("I brush my teeth after each meal.", "2022-01-06 17:10:24"),
            ("The other day a friend said I have big teeth.", "2022-03-05 22:17:54"),
            ("Do you pay per gram?", "2022-03-05 22:18:10"),
        ],
    },
   # ...
]

You’ll learn how to adjust your SQLite database to implement relationships. After that, you’ll be able to translate the PEOPLE_NOTES dictionary into data that conforms with your database structure.

Finally, you’ll show the content of your database on the home page of your app and use your Flask REST API to add, update, and delete notes that you’re writing for people.

Getting Started

Ideally, you followed the first part and the second part of this tutorial series before continuing with the third part, which you’re reading right now. Alternatively, you can also download the source code from part two by clicking the link below:

If you downloaded the source code from the link above, then make sure to follow the installation instructions within the provided README.md file.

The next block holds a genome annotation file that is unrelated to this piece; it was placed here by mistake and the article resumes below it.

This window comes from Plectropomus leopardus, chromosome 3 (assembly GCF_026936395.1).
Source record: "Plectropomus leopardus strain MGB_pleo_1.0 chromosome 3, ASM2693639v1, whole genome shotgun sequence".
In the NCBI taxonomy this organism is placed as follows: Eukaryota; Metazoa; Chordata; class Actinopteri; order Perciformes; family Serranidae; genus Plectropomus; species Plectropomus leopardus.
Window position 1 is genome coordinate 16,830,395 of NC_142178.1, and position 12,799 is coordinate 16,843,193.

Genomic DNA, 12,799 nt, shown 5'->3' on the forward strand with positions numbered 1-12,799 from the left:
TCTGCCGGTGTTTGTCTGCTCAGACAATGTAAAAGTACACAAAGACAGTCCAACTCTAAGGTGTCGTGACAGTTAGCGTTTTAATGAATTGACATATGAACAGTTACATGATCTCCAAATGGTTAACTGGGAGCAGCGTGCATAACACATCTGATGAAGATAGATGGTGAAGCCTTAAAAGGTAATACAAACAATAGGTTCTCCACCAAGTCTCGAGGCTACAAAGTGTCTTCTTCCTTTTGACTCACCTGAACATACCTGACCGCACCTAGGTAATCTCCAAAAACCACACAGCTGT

Before you continue with the tutorial, verify that your folder structure looks like this:

rp_flask_api/
│
├── templates/
│   └── home.html
│
├── app.py
├── config.py
├── models.py
├── people.py
└── swagger.yml

Once you’ve got the Flask REST API folder structure in place, you can read on to check if your Flask project works as expected.

Check Your Flask Project

Before you continue working on your Flask project, it’s a good idea to create and activate a virtual environment. That way, you’re installing any project dependencies not system-wide but only in your project’s virtual environment.

Select your operating system below and use your platform-specific command to set up a virtual environment:

PS> python -m venv venv
PS> .\venv\Scripts\activate
(venv) PS>
$ python -m venv venv
$ source venv/bin/activate
(venv) $

With the commands shown above, you create and activate a virtual environment named venv by using Python’s built-in venv module. The parenthesized (venv) in front of the prompt indicate that you’ve successfully activated the virtual environment.

Now you can verify that your Flask application is running without errors. Execute the following command in the directory containing the app.py file:

(venv) $ python app.py

When you run this application, a web server will start on port 8000. If you open a browser and navigate to http://localhost:8000, you should see a page with the heading Hello, People! displayed:

Screenshot of Flask Hello World website with a people list

Perfect, your app is running flawlessly! Now it’s time to think about the new database structure.

Inspect the Dataset

Before starting to plan how you want to adjust your database, it’s a good idea to have a look at the data that your database currently contains and the dataset that you’ll work with.

The person table of your people.db database currently looks like this: